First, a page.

An Organizational Perspective on Space and Place Branding

Palgrave Macmillan
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International Place Branding Yearbook 2010, 2010, 1, pp. 3 - 11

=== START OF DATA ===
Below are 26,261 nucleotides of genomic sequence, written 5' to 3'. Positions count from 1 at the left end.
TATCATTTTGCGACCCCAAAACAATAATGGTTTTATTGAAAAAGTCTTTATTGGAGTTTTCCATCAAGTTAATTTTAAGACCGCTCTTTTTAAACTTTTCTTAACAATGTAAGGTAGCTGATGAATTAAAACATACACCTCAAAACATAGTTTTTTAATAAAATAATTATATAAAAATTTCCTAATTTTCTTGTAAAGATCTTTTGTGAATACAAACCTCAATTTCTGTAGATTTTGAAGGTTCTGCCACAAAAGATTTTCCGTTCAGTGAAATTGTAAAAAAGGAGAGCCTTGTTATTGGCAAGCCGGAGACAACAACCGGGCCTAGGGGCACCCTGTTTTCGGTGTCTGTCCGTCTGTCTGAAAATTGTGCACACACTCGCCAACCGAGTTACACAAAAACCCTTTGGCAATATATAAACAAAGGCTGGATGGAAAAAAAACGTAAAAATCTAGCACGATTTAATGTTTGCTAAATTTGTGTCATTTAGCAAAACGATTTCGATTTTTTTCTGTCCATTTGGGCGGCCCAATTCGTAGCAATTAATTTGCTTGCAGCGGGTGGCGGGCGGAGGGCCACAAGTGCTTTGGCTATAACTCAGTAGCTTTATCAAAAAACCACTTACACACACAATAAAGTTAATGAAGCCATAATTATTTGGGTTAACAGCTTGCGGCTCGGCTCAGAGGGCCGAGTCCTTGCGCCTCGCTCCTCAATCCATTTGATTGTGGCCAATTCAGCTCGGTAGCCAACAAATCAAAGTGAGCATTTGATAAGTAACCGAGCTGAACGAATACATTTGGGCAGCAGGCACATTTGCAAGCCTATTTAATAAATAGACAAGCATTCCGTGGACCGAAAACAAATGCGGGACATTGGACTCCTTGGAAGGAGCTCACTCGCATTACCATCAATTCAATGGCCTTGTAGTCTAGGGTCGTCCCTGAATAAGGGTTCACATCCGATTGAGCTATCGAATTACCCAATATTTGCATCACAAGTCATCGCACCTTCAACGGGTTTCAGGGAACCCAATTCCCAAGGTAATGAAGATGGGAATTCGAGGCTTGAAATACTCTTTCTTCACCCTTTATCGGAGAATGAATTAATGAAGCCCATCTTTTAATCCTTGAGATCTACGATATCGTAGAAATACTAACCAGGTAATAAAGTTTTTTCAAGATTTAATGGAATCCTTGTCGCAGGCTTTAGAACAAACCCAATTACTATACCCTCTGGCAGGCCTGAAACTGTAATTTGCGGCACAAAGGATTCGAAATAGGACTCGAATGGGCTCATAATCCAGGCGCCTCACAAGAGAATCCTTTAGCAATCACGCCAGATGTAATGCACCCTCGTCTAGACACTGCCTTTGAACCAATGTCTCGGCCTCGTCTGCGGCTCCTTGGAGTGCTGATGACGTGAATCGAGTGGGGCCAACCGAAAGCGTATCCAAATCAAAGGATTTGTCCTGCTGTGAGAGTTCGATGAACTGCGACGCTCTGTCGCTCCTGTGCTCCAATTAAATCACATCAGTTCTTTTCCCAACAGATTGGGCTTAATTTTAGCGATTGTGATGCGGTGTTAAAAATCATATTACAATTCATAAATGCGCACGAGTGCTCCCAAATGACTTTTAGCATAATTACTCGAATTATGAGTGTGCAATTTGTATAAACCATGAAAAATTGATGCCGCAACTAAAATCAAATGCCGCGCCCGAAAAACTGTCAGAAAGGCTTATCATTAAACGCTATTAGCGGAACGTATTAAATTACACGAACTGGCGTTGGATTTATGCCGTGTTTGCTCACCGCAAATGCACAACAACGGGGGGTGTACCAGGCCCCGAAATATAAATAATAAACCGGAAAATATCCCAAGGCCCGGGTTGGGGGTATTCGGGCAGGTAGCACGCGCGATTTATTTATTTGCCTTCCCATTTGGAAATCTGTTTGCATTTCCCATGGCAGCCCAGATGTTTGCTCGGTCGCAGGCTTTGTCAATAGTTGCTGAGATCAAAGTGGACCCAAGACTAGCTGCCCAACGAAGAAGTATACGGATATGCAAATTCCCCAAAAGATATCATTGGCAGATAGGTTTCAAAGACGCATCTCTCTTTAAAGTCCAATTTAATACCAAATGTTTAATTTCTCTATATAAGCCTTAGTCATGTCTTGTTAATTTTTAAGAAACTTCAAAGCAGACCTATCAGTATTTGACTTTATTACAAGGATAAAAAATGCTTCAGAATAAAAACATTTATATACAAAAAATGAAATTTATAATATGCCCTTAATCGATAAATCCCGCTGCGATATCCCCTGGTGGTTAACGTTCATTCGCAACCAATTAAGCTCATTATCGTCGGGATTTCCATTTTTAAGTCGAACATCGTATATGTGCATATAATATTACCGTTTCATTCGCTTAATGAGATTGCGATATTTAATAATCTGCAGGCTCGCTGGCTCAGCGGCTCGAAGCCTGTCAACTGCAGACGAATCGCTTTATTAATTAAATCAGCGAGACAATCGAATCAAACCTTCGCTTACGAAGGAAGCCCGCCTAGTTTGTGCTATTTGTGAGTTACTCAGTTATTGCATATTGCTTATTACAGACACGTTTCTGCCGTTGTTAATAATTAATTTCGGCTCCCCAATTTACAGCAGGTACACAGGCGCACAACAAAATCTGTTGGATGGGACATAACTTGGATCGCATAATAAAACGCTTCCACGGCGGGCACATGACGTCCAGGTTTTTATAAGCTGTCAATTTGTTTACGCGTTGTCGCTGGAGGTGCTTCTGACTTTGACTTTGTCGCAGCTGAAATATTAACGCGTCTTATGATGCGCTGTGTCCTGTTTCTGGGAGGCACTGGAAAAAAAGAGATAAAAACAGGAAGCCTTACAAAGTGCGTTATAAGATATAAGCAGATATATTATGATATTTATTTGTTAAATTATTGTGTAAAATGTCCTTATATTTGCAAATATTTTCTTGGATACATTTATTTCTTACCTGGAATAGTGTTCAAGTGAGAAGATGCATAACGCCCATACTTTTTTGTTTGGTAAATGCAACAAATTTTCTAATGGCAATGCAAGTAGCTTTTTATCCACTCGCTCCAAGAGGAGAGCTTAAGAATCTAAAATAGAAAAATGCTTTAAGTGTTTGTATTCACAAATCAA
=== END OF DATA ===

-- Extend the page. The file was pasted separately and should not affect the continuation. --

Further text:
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Today, it is commonplace to say that we live in what has been called a society of organizations (Perrow 1991), one in which questions of power and control exercised by organizations become crucial. One consequence of this is the ubiquity of theories of organization that focussed on what economists had glossed as the "firm" - without really attending too much to what actually transpired within the great variety of organizations that this term might cover - as well as those many organizations that it might not cover. Economics was interested in the idea of a free market. Initially, the firm was seen as the home of hierarchy - the alternative to markets (Williamson 1975). But the more society, economics and organizations were studied, the greater became the gloss on what occurred within the firm: to accommodate networks, alliances, communities of practice, human and non-human assemblages, rhizomes ... until the idea of free market exchange became the exception, not the norm. This shift in perspective has important implications: free market models, known as neoclassical economics, implied that rational actors made decisions based on economic calculations. The social and the political were eliminated from the economic, as well as the cognitive, limits that produce "bounded rationality" (Simon 1982). Against the sterility of the models thus produced, organization theory, which began its career fixated on bureaucracy, developed various antithetical models. Central to all of these are notions of nonnecessity and of choice.
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